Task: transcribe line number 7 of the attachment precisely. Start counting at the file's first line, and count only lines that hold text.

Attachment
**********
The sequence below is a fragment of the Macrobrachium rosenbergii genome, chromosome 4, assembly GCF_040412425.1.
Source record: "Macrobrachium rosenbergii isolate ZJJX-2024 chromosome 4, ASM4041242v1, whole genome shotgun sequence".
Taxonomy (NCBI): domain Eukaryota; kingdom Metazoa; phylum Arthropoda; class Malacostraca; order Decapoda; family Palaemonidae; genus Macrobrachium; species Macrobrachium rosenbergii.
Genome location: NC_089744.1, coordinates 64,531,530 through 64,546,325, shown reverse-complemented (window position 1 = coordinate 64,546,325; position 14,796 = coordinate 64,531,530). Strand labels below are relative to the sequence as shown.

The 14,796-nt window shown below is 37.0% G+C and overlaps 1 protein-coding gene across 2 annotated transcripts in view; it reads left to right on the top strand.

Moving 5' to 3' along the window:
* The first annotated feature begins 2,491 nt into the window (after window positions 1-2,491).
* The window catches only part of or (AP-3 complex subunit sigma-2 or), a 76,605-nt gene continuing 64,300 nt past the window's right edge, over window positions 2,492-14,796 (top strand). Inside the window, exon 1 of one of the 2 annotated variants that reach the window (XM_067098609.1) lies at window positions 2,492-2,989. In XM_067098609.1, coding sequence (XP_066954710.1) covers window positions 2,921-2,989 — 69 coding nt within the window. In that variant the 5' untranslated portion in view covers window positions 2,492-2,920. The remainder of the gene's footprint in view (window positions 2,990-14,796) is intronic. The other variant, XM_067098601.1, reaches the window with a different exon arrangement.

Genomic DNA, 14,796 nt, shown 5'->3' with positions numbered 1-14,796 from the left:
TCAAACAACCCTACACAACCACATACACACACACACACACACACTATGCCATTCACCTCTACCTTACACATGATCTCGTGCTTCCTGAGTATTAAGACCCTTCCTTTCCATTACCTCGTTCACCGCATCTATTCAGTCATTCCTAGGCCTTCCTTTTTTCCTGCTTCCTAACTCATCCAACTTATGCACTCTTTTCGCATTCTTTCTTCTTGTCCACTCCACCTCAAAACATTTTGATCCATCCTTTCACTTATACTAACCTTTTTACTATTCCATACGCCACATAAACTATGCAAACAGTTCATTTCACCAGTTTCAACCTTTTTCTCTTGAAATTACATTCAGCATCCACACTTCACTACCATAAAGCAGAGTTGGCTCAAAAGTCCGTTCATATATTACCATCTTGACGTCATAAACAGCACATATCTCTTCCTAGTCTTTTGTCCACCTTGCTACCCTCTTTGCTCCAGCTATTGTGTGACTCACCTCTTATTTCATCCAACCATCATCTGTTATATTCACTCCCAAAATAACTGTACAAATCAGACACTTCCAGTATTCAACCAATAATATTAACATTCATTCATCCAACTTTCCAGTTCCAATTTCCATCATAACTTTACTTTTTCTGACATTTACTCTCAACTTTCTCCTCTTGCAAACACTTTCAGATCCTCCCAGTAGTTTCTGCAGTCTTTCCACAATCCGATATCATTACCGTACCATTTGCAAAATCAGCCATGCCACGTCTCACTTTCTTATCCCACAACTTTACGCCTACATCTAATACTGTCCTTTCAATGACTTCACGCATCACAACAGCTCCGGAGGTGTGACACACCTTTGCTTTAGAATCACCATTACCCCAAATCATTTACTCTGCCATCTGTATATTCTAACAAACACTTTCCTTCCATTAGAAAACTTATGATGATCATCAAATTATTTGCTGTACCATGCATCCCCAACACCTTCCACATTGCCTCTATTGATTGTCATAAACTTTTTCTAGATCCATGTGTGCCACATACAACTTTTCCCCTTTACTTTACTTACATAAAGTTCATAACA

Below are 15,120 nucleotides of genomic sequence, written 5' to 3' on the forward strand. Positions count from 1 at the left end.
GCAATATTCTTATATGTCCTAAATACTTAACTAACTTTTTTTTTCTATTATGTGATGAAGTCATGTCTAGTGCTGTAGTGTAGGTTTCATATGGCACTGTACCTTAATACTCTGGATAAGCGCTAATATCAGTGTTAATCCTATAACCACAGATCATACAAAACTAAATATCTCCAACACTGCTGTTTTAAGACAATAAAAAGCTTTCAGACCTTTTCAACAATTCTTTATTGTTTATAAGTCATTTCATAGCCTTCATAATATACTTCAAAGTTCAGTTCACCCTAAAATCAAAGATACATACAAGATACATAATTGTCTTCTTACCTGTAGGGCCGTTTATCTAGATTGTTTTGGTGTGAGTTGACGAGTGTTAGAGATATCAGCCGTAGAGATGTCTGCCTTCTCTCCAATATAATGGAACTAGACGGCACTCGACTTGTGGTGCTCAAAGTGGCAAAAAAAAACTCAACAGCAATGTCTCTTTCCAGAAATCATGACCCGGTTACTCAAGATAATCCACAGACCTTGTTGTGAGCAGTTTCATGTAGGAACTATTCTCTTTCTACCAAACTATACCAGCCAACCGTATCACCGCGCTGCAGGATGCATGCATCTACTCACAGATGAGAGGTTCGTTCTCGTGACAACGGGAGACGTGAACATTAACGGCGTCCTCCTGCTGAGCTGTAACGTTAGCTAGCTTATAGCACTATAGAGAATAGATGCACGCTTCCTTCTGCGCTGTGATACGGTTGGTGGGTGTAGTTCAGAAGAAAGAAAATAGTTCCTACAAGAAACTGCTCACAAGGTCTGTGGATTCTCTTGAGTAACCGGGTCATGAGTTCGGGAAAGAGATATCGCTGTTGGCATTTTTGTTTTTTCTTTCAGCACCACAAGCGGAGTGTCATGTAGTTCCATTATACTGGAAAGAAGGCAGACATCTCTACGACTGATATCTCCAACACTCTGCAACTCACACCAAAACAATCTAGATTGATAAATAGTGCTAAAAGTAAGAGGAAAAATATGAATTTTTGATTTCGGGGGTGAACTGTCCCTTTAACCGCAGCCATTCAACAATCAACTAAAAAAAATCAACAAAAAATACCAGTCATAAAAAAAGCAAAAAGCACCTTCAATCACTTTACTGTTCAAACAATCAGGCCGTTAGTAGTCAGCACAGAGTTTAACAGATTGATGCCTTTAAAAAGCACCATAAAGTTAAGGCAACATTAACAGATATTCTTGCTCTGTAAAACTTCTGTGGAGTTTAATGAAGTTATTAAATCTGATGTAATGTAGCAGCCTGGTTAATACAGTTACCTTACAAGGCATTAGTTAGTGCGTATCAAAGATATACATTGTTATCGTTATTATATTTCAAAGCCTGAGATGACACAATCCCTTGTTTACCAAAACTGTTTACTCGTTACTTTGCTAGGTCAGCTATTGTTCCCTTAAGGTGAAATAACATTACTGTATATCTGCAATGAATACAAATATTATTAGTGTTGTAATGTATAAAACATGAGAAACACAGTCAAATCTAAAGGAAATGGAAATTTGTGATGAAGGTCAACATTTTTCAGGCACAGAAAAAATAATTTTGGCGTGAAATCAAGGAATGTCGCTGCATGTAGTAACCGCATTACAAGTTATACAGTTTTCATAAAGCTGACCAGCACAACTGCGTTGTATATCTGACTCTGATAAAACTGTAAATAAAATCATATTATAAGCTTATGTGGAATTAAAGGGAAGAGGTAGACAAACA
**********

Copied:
* The first annotated feature begins 2,491 nt into the window (after window positions 1-2,491).